On one level, the Meister case is very straightforward.  But it also raises an interesting issue regarding the third party doctrine.  Today, more and more courts are criticizing the application of the third party doctrine to digital information, arguing that the doctrine should not apply to such data because in modern times so much data is entrusted–sometimes unknowingly, sometimes unavoidably–to third parties.  When computer data is stored in the cloud, or when e-mails in transit pass through remote servers on the way to their recipient, the owner of the data may not have consciously entrusted the data to a third party.  Thus, the argument goes, entrusting digital data to third parties is not at all like the “assumption of risk” that occurs when you give financial records to a bank or confide to a police informant.  This argument was first made well before the computer age, by the dissenting Justices in the much-maligned Smith v. Maryland who decried the application of the third-party doctrine to data about outgoing telephone numbers that were held by a telephone company:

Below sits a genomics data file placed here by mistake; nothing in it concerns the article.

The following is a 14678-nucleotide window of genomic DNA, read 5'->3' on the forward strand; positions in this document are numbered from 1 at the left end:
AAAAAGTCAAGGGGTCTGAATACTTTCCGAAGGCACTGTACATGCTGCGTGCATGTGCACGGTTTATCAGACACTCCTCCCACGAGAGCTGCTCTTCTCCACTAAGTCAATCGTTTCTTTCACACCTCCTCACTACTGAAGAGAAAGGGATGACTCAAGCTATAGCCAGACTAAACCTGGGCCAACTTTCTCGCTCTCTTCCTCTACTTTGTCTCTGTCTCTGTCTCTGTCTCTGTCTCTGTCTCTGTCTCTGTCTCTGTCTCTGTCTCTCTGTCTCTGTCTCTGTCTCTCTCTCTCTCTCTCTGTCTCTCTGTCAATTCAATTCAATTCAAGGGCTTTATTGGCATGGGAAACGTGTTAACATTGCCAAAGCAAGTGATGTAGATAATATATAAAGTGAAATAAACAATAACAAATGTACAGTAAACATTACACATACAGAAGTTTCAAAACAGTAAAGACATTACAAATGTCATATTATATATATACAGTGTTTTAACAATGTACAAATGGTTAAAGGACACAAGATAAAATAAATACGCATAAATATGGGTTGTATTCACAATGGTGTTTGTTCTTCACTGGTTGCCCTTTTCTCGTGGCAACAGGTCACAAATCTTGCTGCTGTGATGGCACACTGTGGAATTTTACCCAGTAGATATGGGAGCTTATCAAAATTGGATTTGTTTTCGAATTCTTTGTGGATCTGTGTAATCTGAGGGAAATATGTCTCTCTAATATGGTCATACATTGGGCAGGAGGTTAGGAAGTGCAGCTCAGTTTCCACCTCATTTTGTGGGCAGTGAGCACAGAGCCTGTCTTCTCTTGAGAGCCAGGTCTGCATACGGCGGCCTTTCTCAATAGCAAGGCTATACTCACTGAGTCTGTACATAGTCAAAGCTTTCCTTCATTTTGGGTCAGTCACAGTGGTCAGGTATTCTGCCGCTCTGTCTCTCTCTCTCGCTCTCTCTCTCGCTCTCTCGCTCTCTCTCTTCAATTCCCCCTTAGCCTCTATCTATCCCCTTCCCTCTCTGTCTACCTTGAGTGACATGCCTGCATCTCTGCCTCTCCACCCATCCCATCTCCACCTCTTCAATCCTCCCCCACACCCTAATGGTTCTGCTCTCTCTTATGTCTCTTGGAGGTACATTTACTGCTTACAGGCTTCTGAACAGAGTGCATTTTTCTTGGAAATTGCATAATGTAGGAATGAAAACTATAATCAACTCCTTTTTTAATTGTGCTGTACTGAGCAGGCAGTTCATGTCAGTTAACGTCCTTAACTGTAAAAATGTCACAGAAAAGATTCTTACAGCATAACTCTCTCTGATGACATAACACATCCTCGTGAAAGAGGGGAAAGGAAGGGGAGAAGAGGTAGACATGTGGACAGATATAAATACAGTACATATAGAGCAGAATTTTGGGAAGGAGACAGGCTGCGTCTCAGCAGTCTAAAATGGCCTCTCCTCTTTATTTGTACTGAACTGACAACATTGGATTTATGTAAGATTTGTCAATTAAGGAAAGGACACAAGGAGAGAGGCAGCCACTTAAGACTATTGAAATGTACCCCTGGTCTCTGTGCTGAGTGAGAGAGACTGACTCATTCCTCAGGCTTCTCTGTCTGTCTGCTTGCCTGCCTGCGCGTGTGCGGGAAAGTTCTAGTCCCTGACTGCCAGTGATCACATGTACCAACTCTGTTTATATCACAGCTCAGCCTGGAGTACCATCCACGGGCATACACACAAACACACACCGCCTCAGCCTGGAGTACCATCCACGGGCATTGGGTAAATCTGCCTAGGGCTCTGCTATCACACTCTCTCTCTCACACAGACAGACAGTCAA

Implicit in the concept of assumption of risk is some notion of choice. At least in the third-party consensual surveillance cases, which first incorporated risk analysis into Fourth Amendment doctrine, the defendant presumably had exercised some discretion in deciding who should enjoy his confidential communications. By contrast here, unless a person is prepared to forgo use of what for many has become a personal or professional necessity, he cannot help but accept the risk of surveillance.  It is idle to speak of “assuming” risks in contexts where, as a practical matter, individuals have no realistic alternative.

No doubt Meister’s actions fall under the category of being a “conscious choice”–he physically took his computer to a repair store and asked them to transfer the data.  But it is not hard to tweak the facts a bit and make the case more like the scenario described by the Smith v. Maryland dissenters.  What if Meister’s data had been corrupted, and so he sent his data electronically to a company to fix it?  Probably still a conscious choice.  What if he stored it in the cloud, and one of the data storage units in the cloud had become damaged, and a technician (without Meister’s knowledge) had to transfer the data from one storage unit to another?  Probably not a conscious choice.  Of course, under current Fourth Amendment law, the mere storing of the data in the cloud would trigger the third party doctrine.  But as the courts are revising the third party doctrine to exclude data that is automatically stored or transferred by third party actors, they will need to refine exactly when (if ever) repair and maintenance of that data might re-invoke the doctrine.